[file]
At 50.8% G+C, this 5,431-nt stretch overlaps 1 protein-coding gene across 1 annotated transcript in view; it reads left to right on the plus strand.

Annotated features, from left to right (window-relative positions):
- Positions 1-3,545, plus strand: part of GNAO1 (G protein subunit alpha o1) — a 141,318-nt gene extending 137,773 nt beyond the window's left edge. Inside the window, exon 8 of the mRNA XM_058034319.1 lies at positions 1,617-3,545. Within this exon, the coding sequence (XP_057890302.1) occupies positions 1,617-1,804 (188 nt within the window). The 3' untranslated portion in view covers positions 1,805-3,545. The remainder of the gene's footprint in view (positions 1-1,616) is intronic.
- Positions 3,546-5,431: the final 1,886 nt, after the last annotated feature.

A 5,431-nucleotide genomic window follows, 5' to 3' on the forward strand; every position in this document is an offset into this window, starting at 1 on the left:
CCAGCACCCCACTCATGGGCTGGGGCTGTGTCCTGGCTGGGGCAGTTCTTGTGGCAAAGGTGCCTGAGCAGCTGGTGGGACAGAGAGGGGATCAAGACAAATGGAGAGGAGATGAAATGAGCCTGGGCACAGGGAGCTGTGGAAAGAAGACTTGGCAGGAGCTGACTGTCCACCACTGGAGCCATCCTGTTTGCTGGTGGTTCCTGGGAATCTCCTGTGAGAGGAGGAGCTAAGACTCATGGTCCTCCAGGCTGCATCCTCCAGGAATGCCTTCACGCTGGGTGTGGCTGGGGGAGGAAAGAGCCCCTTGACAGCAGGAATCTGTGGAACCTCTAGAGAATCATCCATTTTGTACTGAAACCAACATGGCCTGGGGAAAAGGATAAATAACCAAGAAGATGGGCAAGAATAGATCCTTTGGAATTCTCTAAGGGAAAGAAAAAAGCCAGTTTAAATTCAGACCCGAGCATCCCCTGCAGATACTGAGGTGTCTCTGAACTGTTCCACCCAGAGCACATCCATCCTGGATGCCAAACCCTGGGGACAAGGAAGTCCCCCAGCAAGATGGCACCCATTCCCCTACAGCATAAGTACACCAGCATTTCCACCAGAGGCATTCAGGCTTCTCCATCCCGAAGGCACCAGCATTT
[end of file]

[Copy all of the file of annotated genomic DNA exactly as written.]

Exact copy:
At 50.8% G+C, this 5,431-nt stretch overlaps 1 protein-coding gene across 1 annotated transcript in view; it reads left to right on the plus strand.

Annotated features, from left to right (window-relative positions):
- Positions 1-3,545, plus strand: part of GNAO1 (G protein subunit alpha o1) — a 141,318-nt gene extending 137,773 nt beyond the window's left edge. Inside the window, exon 8 of the mRNA XM_058034319.1 lies at positions 1,617-3,545. Within this exon, the coding sequence (XP_057890302.1) occupies positions 1,617-1,804 (188 nt within the window). The 3' untranslated portion in view covers positions 1,805-3,545. The remainder of the gene's footprint in view (positions 1-1,616) is intronic.
- Positions 3,546-5,431: the final 1,886 nt, after the last annotated feature.

A 5,431-nucleotide genomic window follows, 5' to 3' on the forward strand; every position in this document is an offset into this window, starting at 1 on the left:
CCAGCACCCCACTCATGGGCTGGGGCTGTGTCCTGGCTGGGGCAGTTCTTGTGGCAAAGGTGCCTGAGCAGCTGGTGGGACAGAGAGGGGATCAAGACAAATGGAGAGGAGATGAAATGAGCCTGGGCACAGGGAGCTGTGGAAAGAAGACTTGGCAGGAGCTGACTGTCCACCACTGGAGCCATCCTGTTTGCTGGTGGTTCCTGGGAATCTCCTGTGAGAGGAGGAGCTAAGACTCATGGTCCTCCAGGCTGCATCCTCCAGGAATGCCTTCACGCTGGGTGTGGCTGGGGGAGGAAAGAGCCCCTTGACAGCAGGAATCTGTGGAACCTCTAGAGAATCATCCATTTTGTACTGAAACCAACATGGCCTGGGGAAAAGGATAAATAACCAAGAAGATGGGCAAGAATAGATCCTTTGGAATTCTCTAAGGGAAAGAAAAAAGCCAGTTTAAATTCAGACCCGAGCATCCCCTGCAGATACTGAGGTGTCTCTGAACTGTTCCACCCAGAGCACATCCATCCTGGATGCCAAACCCTGGGGACAAGGAAGTCCCCCAGCAAGATGGCACCCATTCCCCTACAGCATAAGTACACCAGCATTTCCACCAGAGGCATTCAGGCTTCTCCATCCCGAAGGCACCAGCATTT